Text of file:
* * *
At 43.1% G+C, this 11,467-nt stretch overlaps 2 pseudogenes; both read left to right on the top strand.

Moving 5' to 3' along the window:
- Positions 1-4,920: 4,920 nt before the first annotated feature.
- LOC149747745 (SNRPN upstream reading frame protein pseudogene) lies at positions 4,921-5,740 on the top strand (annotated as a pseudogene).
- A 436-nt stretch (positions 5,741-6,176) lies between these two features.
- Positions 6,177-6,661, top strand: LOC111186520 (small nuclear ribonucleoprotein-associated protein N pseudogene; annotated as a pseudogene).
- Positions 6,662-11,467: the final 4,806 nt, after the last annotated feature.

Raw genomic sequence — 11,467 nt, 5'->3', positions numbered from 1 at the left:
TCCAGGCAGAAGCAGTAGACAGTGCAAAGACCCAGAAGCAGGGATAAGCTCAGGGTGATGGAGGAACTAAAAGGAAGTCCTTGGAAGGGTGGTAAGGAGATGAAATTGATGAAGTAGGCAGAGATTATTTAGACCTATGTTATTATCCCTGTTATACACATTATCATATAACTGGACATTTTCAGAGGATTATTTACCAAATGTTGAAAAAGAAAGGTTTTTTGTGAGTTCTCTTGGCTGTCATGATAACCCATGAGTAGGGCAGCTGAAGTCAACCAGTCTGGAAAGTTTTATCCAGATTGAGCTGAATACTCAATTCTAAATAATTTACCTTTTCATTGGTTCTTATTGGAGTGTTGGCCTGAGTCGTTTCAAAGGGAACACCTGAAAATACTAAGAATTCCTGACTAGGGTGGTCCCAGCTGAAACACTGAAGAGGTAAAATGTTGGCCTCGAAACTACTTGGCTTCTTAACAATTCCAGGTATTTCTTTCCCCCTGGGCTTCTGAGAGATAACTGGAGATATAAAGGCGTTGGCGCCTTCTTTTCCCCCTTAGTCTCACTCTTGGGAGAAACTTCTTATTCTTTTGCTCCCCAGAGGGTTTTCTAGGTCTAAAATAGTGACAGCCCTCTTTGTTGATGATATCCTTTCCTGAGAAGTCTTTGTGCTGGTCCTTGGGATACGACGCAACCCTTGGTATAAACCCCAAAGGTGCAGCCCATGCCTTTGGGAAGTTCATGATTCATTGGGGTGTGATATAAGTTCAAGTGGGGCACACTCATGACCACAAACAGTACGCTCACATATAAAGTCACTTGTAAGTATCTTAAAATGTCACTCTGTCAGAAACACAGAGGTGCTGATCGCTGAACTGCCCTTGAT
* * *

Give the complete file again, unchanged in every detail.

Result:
At 43.1% G+C, this 11,467-nt stretch overlaps 2 pseudogenes; both read left to right on the top strand.

Moving 5' to 3' along the window:
- Positions 1-4,920: 4,920 nt before the first annotated feature.
- LOC149747745 (SNRPN upstream reading frame protein pseudogene) lies at positions 4,921-5,740 on the top strand (annotated as a pseudogene).
- A 436-nt stretch (positions 5,741-6,176) lies between these two features.
- Positions 6,177-6,661, top strand: LOC111186520 (small nuclear ribonucleoprotein-associated protein N pseudogene; annotated as a pseudogene).
- Positions 6,662-11,467: the final 4,806 nt, after the last annotated feature.

Raw genomic sequence — 11,467 nt, 5'->3', positions numbered from 1 at the left:
TCCAGGCAGAAGCAGTAGACAGTGCAAAGACCCAGAAGCAGGGATAAGCTCAGGGTGATGGAGGAACTAAAAGGAAGTCCTTGGAAGGGTGGTAAGGAGATGAAATTGATGAAGTAGGCAGAGATTATTTAGACCTATGTTATTATCCCTGTTATACACATTATCATATAACTGGACATTTTCAGAGGATTATTTACCAAATGTTGAAAAAGAAAGGTTTTTTGTGAGTTCTCTTGGCTGTCATGATAACCCATGAGTAGGGCAGCTGAAGTCAACCAGTCTGGAAAGTTTTATCCAGATTGAGCTGAATACTCAATTCTAAATAATTTACCTTTTCATTGGTTCTTATTGGAGTGTTGGCCTGAGTCGTTTCAAAGGGAACACCTGAAAATACTAAGAATTCCTGACTAGGGTGGTCCCAGCTGAAACACTGAAGAGGTAAAATGTTGGCCTCGAAACTACTTGGCTTCTTAACAATTCCAGGTATTTCTTTCCCCCTGGGCTTCTGAGAGATAACTGGAGATATAAAGGCGTTGGCGCCTTCTTTTCCCCCTTAGTCTCACTCTTGGGAGAAACTTCTTATTCTTTTGCTCCCCAGAGGGTTTTCTAGGTCTAAAATAGTGACAGCCCTCTTTGTTGATGATATCCTTTCCTGAGAAGTCTTTGTGCTGGTCCTTGGGATACGACGCAACCCTTGGTATAAACCCCAAAGGTGCAGCCCATGCCTTTGGGAAGTTCATGATTCATTGGGGTGTGATATAAGTTCAAGTGGGGCACACTCATGACCACAAACAGTACGCTCACATATAAAGTCACTTGTAAGTATCTTAAAATGTCACTCTGTCAGAAACACAGAGGTGCTGATCGCTGAACTGCCCTTGAT